BPC pushes Congress to improve health IT interoperability

BPC pushes Congress to improve interoperability

Interoperability is a topic that has been on the radar of the federal government, health care organizations and health professionals alike. Improving the interoperability of health IT across the industry would greatly enhance patient care and push the sector in the right direction. Leading industry organizations have started playing their part in helping the health care continuum progress toward enhanced data sharing between providers.

BPC advises congressional interoperability improvements
The Bipartisan Policy Center recently made recommendations to the Senate Health, Education, Labor and Pensions Committee regarding ideas on how to advance modern medical innovations. One of the committee’s main suggestions was enhancing interoperability for health technology.

“Through extensive research and interviews with industry, patient groups, academia, government, and legislators, BPC has developed viable policy actions that Congress can take to reduce both the time and cost of developing and delivering safe and effective medical products to patients,” the nonprofit organization said in a public statement.

The recommendations were published on the BPC website. Most of the suggestions were for the Food and Drug Administration, including enhancing the medical product development process, ensuring that regulatory standards are clearer and increasing the current investment put into medical products, which would work toward properly addressing the health needs of the public. This medical product improvement area of the recommendations is where the BPC emphasized the health care industry’s need for improved interoperability.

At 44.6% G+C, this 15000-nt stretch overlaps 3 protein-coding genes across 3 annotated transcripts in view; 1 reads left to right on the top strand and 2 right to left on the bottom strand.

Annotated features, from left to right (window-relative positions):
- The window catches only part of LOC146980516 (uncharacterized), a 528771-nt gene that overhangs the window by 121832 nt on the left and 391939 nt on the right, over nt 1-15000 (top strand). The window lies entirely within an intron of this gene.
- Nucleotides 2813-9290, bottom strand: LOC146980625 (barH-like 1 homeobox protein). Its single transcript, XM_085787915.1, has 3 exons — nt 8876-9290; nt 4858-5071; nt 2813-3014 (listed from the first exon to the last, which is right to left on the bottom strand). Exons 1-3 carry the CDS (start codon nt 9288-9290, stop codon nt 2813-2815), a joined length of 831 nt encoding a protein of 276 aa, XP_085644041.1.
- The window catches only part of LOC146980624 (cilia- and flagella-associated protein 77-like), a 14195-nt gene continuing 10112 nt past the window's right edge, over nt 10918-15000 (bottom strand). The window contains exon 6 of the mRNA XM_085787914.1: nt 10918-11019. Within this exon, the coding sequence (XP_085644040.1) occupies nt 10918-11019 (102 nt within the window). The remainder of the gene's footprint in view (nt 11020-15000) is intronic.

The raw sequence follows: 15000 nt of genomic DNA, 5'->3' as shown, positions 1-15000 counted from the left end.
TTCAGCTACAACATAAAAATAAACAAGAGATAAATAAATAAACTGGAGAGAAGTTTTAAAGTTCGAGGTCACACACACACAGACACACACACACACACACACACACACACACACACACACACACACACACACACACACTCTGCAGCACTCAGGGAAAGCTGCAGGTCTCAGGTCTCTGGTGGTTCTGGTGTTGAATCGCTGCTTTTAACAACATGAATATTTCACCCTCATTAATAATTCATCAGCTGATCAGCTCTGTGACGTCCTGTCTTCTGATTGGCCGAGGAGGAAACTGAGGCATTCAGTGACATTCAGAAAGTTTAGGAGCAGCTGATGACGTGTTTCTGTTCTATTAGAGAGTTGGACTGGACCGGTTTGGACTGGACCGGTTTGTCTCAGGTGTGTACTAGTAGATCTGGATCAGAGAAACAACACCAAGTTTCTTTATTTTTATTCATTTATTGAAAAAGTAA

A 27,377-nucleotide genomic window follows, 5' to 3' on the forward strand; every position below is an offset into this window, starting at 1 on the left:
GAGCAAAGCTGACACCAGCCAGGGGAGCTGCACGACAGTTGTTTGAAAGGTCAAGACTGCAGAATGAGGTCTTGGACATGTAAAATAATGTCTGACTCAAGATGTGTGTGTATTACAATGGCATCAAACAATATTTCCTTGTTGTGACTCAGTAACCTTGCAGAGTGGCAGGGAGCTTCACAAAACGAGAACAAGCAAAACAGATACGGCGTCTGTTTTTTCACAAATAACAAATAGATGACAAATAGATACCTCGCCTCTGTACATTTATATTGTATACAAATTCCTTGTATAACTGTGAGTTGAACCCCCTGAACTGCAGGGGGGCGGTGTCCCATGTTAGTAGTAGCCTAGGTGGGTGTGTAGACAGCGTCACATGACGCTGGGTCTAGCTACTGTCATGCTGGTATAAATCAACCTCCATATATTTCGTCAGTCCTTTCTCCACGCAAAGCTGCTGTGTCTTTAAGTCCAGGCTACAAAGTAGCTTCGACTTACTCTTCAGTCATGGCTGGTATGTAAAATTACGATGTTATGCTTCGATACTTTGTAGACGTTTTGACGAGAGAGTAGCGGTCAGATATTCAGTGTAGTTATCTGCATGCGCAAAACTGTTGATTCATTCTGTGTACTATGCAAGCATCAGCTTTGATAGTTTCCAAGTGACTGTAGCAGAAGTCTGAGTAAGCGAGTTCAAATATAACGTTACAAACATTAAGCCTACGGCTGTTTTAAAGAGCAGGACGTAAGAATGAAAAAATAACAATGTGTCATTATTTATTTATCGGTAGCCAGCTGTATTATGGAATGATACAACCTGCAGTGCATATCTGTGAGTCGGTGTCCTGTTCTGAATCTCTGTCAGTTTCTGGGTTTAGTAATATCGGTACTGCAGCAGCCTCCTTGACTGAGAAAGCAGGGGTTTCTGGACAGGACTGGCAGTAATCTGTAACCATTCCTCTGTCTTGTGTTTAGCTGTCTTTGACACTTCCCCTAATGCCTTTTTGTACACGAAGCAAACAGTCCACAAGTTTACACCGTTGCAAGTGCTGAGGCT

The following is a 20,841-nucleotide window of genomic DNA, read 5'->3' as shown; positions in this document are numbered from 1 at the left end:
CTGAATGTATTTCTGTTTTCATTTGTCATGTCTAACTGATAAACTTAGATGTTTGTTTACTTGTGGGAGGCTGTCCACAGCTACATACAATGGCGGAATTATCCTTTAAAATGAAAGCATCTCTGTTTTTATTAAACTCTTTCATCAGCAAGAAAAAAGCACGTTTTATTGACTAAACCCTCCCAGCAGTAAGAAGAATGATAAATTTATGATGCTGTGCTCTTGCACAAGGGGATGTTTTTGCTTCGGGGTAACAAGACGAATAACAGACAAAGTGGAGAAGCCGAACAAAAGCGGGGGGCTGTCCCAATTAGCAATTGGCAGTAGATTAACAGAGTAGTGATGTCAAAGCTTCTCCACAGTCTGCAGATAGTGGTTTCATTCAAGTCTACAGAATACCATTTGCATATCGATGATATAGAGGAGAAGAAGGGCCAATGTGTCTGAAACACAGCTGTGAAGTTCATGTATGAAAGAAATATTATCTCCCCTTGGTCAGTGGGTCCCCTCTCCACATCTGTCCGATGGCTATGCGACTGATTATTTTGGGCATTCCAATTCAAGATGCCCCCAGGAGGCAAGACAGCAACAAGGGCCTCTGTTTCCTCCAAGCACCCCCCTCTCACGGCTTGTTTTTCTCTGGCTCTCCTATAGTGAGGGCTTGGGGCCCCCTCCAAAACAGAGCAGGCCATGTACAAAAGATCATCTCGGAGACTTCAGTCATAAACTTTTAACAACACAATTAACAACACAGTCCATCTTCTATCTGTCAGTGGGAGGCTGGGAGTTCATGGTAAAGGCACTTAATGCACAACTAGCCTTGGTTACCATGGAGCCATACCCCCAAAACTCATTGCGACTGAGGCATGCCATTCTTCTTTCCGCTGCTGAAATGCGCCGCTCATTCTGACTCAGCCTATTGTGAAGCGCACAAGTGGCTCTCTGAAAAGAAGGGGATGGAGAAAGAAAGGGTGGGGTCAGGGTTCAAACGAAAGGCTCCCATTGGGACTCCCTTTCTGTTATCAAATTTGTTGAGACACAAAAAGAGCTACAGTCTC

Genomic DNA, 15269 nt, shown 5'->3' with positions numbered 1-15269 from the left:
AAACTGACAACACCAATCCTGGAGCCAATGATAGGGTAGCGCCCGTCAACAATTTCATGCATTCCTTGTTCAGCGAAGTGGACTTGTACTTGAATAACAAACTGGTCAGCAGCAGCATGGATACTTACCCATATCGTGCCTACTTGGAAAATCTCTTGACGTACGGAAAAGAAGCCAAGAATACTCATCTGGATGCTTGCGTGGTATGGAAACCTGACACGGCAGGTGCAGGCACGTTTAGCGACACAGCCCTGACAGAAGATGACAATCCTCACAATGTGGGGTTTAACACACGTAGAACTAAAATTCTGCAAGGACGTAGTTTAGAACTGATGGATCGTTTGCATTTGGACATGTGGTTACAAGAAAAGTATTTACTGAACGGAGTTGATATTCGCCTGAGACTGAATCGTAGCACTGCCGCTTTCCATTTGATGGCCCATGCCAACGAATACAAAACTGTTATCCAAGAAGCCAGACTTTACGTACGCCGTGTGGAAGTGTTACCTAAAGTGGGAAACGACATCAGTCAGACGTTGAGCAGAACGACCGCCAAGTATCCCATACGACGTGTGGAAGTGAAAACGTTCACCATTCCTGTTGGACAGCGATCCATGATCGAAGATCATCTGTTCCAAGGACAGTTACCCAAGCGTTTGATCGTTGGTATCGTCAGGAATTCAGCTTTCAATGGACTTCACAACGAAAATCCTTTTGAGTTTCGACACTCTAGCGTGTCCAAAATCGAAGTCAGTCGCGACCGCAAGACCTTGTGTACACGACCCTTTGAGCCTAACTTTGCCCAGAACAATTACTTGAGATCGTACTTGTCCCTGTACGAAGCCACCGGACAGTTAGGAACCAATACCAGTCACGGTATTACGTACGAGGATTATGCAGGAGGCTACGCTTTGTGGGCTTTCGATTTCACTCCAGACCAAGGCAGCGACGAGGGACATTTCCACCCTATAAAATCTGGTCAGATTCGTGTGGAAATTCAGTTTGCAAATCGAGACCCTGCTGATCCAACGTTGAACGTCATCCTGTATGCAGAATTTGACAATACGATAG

“Americans cannot afford to rely on 20th century methodologies when the world is on the cutting edge of new health technologies,” the BPC said. “The hardworking FDA employees must be given the tools and support they need to succeed in this rapidly evolving field. It’s time to take action to significantly advance medical innovation in the United States.”

One of the suggestions included a request for Congress to offer clearer, more concise explanations of regulatory authority associated with health IT and to make sure that there is a risk-based framework available for health IT that is interoperable without sacrificing patient safety.

Recommendations for improving Interoperability
The federal adoption of health IT standards is one of the first steps to establishing greater interoperability across the industry, according to the BPC suggestions. The recommendation noted that these standards should include the proper identification of patient data with health provider identification, clinical models, transport and other essential factors.

It also states that standards for electronic health records should be included in federal adoption, which should also involve standards for electronic health data submissions. Other health IT that should be included are systems procured by federal agencies and technologies funded by federal grants and agency contracts.

The rest of the BPC recommendations focus primarily on the sharing and reporting of the federal government’s efforts involving these standards. For example, one of the suggestions explained that the industry would benefit if each of its federal agencies created a report regarding their compliance with the federal standards. It would also require that the Government Accountability Office report on its compliance.

An additional recommendation would make it mandatory that the Director of the Office of Management and Budget and the Office of the National Coordinator determine which health IT standards the federal government should adopt as well as other areas that would benefit from adopting effective health IT standards.

Another aspect of the published BPC suggestions covered the certification and testing of health IT. It advised that the National Institute of Standards and Technology work toward creating methods for compliance testing for federal standards that are available to the public. The NIST would also enable certain federal agencies to recognize independent certification bodies and testing that confirm software complies with the federally adopted standards.